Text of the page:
Reina Mikame

Painting

Looking at the line

I depict the manner by which I discern the lines from within the landscape. Inspired from my encountering a landscape in which I saw a line of light extend slightly above the horizon, I attempted to transcribe this scene into the “relationship” within painting. For example, when gazing at the ocean, rather than the horizon that appears too smooth a line, one is made aware of the presence of lines through the band of clouds that extend above it. To find a line means to adjust one’s focus, to try to understand the landscape, and further adjust the units of things in the field of one’s vision the extent that one can understand.

“Looking at the line”, 2020, Oil on canvas, 18 x 14 cm,
Price: JPY 80,000. (tax excl.)

“Looking at the line ”, 2019, Oil on canvas, 38 x 45.5 cm,
Price: JPY 200,000. (tax excl.)

“Looking at the line”, 2018, Oil on canvas, 32 x 41 cm,
Price: JPY 180,000. (tax excl.)

“Looking at the line”, 2018, Oil on canvas, 30 x 30 cm,
Price: JPY 160,000. (tax excl.)


The distance of light

It is possible to measure distance through the colors that emerge from the light. One may also recognize the landscape that extends before one’s eyes as well as and the sense of distance between objects by color. While disassembling the way one looks at shadows and perspective, expressing distance through differences in color, one at same time does not let go of the realization that color is created by light, which is also a crystallization of various elements in that precise moment.

  • “Distance of the light”, 2017, Oil on canvas, 324 x 130 cm,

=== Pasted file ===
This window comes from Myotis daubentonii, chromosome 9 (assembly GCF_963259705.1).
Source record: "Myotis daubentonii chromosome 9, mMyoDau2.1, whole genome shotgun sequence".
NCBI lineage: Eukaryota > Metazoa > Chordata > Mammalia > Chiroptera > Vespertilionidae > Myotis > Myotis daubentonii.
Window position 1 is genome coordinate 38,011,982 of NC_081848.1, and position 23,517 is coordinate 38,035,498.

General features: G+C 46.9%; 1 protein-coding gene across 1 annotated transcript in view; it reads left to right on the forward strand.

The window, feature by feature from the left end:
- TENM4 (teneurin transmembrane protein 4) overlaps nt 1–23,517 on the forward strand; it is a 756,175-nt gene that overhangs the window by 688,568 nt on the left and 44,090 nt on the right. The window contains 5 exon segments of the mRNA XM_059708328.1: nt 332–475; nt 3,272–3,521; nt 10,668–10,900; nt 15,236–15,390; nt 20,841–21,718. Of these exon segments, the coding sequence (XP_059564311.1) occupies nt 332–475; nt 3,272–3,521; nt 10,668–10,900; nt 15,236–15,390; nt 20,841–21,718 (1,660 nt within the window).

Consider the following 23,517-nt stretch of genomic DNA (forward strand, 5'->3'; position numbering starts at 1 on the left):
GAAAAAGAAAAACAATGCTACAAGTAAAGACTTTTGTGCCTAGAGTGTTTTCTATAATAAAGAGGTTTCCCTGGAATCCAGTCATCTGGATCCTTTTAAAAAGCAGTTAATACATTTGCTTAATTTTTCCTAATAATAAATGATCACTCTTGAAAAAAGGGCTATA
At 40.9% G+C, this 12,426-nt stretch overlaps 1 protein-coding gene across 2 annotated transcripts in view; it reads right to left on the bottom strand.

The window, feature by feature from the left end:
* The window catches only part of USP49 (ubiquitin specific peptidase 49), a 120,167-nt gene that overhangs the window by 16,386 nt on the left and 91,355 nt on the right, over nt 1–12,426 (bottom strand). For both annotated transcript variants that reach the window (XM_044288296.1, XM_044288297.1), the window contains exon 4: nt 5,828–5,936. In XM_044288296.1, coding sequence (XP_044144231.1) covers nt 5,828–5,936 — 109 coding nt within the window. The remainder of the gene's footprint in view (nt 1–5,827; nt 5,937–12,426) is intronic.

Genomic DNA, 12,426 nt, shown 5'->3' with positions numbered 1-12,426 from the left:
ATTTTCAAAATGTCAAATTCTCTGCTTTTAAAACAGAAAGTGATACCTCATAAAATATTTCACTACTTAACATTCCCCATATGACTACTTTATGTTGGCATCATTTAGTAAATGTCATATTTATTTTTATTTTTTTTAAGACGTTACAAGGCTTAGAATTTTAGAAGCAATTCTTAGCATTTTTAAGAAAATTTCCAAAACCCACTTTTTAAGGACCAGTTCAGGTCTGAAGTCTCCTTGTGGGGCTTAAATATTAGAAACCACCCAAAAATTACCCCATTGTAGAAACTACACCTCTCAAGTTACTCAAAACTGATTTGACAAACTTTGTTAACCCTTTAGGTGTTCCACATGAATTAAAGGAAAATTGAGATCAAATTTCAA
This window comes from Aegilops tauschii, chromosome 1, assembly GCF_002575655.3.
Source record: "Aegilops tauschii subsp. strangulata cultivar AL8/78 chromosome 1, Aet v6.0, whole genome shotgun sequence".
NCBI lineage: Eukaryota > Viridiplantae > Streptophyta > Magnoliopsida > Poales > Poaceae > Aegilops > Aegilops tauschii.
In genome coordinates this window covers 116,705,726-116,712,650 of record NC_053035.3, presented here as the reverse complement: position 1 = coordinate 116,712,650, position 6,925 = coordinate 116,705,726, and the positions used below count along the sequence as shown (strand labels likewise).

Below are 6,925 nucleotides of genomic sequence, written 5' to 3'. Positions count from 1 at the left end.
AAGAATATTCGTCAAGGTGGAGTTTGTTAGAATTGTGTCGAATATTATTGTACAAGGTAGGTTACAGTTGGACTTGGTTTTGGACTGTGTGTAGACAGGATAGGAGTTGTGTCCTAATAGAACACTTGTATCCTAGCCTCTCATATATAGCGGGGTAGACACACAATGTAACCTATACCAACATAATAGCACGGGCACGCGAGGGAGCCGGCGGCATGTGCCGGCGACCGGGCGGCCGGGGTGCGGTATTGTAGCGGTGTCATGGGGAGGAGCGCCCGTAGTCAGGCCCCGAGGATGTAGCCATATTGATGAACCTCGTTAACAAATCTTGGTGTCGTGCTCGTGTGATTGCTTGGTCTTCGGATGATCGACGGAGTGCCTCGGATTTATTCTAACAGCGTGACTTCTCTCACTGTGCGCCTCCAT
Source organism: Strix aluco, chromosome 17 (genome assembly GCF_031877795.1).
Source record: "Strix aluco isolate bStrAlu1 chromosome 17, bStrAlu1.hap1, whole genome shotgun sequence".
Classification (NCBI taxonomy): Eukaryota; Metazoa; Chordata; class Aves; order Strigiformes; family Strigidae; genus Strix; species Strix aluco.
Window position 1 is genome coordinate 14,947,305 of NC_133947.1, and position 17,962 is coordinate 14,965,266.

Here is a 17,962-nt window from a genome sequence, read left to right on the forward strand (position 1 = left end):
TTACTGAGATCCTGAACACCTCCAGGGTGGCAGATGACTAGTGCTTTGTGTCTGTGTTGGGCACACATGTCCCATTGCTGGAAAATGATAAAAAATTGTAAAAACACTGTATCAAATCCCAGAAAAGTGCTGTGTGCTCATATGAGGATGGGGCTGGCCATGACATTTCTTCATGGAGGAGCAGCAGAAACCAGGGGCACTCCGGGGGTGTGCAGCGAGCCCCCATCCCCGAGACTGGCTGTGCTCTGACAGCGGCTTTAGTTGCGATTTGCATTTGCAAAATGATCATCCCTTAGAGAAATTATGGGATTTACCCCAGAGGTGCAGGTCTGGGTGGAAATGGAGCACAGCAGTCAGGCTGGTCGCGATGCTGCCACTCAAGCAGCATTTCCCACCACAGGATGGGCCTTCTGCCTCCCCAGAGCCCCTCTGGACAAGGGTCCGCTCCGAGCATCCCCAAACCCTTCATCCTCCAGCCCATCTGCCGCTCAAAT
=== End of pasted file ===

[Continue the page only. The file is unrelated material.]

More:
Price: JPY 1,400,000. (tax excl.)


Looking at the color

One day I picked up a red fruit and carried it around with me. It was a bright sunny day, and every time I walked from the shade into the sunlight, its color seemed to change. Dark red, bright red, dark red, bright red… How would it be possible to look at a neutral red –a neutral color– that is neither dark nor bright? When confronting an object, one tries to understand it by compensating the whole after having seen its section. A single red fruit harbors a multitude of elements, and the color of some part of it constitutes the perception of whole. Humidity, scent, sunlight, and diffused reflection. To what extent is it possible to incorporate information into color?

“Looking at the color”, 2020, Oil on canvas, 18 x 14 cm,
Price: JPY 80,000. (tax excl.)

“Looking at the color”, 2020, Oil on canvas, 18 x 14 cm ,
Price: JPY 80,000. (tax excl.)

“Looking at the color”, 2020, Oil on canvas, 24.2 x 33.3 cm ,
Price: JPY 160,000. (tax excl.)

“Looking at the color”, 2020, Oil on canvas, 27.3 x 22 cm,
Price: JPY 140,000. (tax excl.)

“Looking at the color”, 2020, Oil on canvas, 18 x 14 cm,
Price: JPY 80,000. (tax excl.)

“Looking at the color”, 2020, Oil on canvas, 18 x 14 cm,
Price: JPY 80,000. (tax excl.)

“Looking at the color”, 2020, Oil on canvas, 18 x 14 cm,
Price: JPY 80,000. (tax excl.)


Weaving color

If “Looking at the color” means to depict parts where the color is actually visible, then “Weaving color” is to recognize how the colors one is looking at are made, applying the paint so as to weave the colors one step before setting eyes on them. One attempts to look at color cognitively. In response to the colors that are faintly visible, one deconstructs the reason for why it can be observed. Such is reconstructed until it becomes visible again.

“Weaving color”, 2020, Oil on canvas, 45.5 x 38 cm,
Price: JPY 200,000 . (tax excl.)

“Weaving color”, 2020, Oil on canvas, 27.5 x 22 cm,
Price: JPY 140,000 . (tax excl.)